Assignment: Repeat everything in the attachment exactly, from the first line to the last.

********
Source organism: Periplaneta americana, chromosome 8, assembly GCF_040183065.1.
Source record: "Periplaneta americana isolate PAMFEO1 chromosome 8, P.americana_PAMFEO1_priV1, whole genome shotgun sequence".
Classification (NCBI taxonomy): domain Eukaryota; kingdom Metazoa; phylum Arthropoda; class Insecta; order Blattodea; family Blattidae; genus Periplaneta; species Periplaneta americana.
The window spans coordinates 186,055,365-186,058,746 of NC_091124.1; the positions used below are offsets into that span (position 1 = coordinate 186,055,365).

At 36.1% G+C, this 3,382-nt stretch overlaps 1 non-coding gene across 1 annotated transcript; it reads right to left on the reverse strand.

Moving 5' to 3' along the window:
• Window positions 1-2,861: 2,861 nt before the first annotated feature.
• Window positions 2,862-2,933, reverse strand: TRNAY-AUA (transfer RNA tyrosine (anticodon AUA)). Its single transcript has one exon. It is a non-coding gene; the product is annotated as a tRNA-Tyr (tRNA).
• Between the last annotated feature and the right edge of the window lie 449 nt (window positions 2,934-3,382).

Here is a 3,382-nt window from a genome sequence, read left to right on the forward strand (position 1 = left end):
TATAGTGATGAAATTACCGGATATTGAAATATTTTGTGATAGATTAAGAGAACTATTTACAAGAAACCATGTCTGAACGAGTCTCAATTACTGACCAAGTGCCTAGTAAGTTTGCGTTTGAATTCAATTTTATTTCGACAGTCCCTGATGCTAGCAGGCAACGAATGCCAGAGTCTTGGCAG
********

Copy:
Source organism: Periplaneta americana, chromosome 8, assembly GCF_040183065.1.
Source record: "Periplaneta americana isolate PAMFEO1 chromosome 8, P.americana_PAMFEO1_priV1, whole genome shotgun sequence".
Classification (NCBI taxonomy): domain Eukaryota; kingdom Metazoa; phylum Arthropoda; class Insecta; order Blattodea; family Blattidae; genus Periplaneta; species Periplaneta americana.
The window spans coordinates 186,055,365-186,058,746 of NC_091124.1; the positions used below are offsets into that span (position 1 = coordinate 186,055,365).

At 36.1% G+C, this 3,382-nt stretch overlaps 1 non-coding gene across 1 annotated transcript; it reads right to left on the reverse strand.

Moving 5' to 3' along the window:
• Window positions 1-2,861: 2,861 nt before the first annotated feature.
• Window positions 2,862-2,933, reverse strand: TRNAY-AUA (transfer RNA tyrosine (anticodon AUA)). Its single transcript has one exon. It is a non-coding gene; the product is annotated as a tRNA-Tyr (tRNA).
• Between the last annotated feature and the right edge of the window lie 449 nt (window positions 2,934-3,382).

Here is a 3,382-nt window from a genome sequence, read left to right on the forward strand (position 1 = left end):
TATAGTGATGAAATTACCGGATATTGAAATATTTTGTGATAGATTAAGAGAACTATTTACAAGAAACCATGTCTGAACGAGTCTCAATTACTGACCAAGTGCCTAGTAAGTTTGCGTTTGAATTCAATTTTATTTCGACAGTCCCTGATGCTAGCAGGCAACGAATGCCAGAGTCTTGGCAG